by Keyword: Cerebral oxygenation
Almendros, I., Montserrat, J. M., Torres, M., Gonzalez, C., Navajas, D., Farre, R., (2010). Changes in oxygen partial pressure of brain tissue in an animal model of obstructive apnea Respiratory Research , 11, (3), 1-6
Cognitive impairment is one of the main consequences of obstructive sleep apnea (OSA) and is usually attributed in part to the oxidative stress caused by intermittent hypoxia in cerebral tissues. The presence of oxygen-reactive species in the brain tissue should be produced by the deoxygenation-reoxygenation cycles which occur at tissue level during recurrent apneic events. However, how changes in arterial blood oxygen saturation (SpO(2)) during repetitive apneas translate into oxygen partial pressure (PtO2) in brain tissue has not been studied. The objective of this study was to assess whether brain tissue is partially protected from intermittently occurring interruption of O-2 supply during recurrent swings in arterial SpO(2) in an animal model of OSA. Methods: Twenty-four male Sprague-Dawley rats (300-350 g) were used. Sixteen rats were anesthetized and noninvasively subjected to recurrent obstructive apneas: 60 apneas/h, 15 s each, for 1 h. A control group of 8 rats was instrumented but not subjected to obstructive apneas. PtO2 in the cerebral cortex was measured using a fast-response oxygen microelectrode. SpO(2) was measured by pulse oximetry. The time dependence of arterial SpO(2) and brain tissue PtO2 was carried out by Friedman repeated measures ANOVA. Results: Arterial SpO(2) showed a stable periodic pattern (no significant changes in maximum [95.5 +/- 0.5%; m +/- SE] and minimum values [83.9 +/- 1.3%]). By contrast, brain tissue PtO2 exhibited a different pattern from that of arterial SpO(2). The minimum cerebral cortex PtO2 computed during the first apnea (29.6 +/- 2.4 mmHg) was significantly lower than baseline PtO2 (39.7 +/- 2.9 mmHg; p = 0.011). In contrast to SpO(2), the minimum and maximum values of PtO2 gradually increased (p < 0.001) over the course of the 60 min studied. After 60 min, the maximum (51.9 +/- 3.9 mmHg) and minimum (43.7 +/- 3.8 mmHg) values of PtO2 were significantly greater relative to baseline and the first apnea dip, respectively. Conclusions: These data suggest that the cerebral cortex is partially protected from intermittently occurring interruption of O-2 supply induced by obstructive apneas mimicking OSA.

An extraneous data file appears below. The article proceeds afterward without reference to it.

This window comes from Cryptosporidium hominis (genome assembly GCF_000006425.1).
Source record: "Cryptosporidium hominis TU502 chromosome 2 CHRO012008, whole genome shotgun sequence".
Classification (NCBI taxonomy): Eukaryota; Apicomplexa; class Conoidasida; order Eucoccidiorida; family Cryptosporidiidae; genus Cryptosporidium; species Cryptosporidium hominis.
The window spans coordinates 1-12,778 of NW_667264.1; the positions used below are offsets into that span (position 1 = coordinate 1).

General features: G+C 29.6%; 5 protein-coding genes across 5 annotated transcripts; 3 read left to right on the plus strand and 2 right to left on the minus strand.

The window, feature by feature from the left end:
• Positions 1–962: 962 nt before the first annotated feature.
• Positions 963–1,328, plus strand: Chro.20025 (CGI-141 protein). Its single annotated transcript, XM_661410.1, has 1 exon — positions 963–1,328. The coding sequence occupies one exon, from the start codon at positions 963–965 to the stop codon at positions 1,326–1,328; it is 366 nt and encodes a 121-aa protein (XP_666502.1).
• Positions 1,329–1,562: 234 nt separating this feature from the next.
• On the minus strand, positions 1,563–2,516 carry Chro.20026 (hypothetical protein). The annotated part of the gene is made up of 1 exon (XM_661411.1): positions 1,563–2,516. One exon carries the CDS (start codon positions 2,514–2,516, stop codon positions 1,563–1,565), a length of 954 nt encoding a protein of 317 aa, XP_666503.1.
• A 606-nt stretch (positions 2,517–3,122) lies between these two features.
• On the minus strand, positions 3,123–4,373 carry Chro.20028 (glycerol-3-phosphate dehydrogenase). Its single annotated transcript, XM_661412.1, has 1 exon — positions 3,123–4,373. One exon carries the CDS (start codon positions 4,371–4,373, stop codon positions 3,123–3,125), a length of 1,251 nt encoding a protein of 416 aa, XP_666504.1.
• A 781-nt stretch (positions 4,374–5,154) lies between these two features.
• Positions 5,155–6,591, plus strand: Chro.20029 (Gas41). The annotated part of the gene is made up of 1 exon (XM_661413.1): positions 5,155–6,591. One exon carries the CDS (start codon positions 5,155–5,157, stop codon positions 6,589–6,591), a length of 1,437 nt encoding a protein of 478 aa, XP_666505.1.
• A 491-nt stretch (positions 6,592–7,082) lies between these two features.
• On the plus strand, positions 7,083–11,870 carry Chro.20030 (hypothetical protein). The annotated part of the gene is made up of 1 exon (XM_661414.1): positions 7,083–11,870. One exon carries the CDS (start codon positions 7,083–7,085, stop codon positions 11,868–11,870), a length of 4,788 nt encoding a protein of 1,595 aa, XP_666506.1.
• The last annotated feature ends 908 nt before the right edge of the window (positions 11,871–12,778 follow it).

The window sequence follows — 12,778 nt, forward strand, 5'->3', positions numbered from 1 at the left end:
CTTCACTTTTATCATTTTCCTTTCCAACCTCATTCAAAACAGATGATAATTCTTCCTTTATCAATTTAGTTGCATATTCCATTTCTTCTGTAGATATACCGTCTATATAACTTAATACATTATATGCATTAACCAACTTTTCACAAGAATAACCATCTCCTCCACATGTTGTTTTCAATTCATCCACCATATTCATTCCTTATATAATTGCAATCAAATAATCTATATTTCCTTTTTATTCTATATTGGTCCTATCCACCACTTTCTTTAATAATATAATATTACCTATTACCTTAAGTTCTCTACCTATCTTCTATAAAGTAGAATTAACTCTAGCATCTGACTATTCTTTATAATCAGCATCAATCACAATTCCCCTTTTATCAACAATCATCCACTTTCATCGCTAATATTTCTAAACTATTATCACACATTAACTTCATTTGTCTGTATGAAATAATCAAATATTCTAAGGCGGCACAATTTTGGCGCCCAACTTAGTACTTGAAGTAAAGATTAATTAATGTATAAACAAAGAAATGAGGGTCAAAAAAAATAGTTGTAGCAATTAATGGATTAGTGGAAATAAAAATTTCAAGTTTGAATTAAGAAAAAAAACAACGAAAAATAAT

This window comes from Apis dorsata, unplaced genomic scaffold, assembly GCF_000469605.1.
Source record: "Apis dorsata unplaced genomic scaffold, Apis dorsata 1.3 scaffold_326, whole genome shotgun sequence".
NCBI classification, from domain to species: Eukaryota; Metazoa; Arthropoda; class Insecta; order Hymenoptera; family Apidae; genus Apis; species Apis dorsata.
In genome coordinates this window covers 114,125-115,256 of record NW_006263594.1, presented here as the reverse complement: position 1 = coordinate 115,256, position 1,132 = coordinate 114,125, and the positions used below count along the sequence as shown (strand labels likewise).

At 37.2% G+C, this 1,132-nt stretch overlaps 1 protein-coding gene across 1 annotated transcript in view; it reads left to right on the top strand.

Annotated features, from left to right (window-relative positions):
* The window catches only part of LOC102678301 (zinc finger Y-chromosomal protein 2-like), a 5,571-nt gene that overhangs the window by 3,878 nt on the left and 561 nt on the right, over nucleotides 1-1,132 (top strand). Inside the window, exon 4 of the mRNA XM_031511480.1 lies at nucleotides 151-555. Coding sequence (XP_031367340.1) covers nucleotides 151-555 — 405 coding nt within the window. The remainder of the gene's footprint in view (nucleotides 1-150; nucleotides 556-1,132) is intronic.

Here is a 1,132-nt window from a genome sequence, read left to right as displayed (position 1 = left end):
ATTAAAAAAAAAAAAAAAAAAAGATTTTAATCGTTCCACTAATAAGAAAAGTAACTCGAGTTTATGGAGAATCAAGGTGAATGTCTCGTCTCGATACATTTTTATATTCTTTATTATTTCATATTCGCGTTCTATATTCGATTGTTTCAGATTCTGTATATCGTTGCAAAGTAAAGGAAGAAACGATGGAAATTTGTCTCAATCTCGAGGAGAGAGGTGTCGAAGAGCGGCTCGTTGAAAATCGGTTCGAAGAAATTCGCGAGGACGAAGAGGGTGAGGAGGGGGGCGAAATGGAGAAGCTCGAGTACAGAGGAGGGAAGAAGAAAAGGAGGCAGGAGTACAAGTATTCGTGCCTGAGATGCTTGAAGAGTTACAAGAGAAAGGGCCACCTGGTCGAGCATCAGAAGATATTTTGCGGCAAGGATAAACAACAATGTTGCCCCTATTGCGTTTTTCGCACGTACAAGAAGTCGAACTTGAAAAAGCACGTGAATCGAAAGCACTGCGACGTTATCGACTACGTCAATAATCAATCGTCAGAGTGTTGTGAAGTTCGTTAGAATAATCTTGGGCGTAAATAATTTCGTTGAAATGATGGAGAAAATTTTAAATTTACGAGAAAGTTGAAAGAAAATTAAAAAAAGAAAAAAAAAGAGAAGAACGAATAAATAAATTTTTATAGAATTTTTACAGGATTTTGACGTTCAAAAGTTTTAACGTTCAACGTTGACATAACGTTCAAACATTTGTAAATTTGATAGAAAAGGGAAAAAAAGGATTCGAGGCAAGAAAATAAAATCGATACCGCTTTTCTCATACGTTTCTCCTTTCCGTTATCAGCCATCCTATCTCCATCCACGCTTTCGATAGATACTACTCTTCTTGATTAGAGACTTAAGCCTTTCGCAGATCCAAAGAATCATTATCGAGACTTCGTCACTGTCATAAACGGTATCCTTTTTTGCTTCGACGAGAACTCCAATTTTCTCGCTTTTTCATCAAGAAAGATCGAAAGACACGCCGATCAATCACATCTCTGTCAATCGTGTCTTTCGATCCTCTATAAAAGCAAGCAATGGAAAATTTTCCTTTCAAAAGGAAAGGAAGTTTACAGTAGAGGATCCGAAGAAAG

JTD Keywords: Near-infrared spectroscopy, Sleep-apnea, Iintermittent hypoxia, Cerebral oxygenation, Oxidative stress, Blood-flow, Rat, Apoptosis, Inflammation, Hypercapnia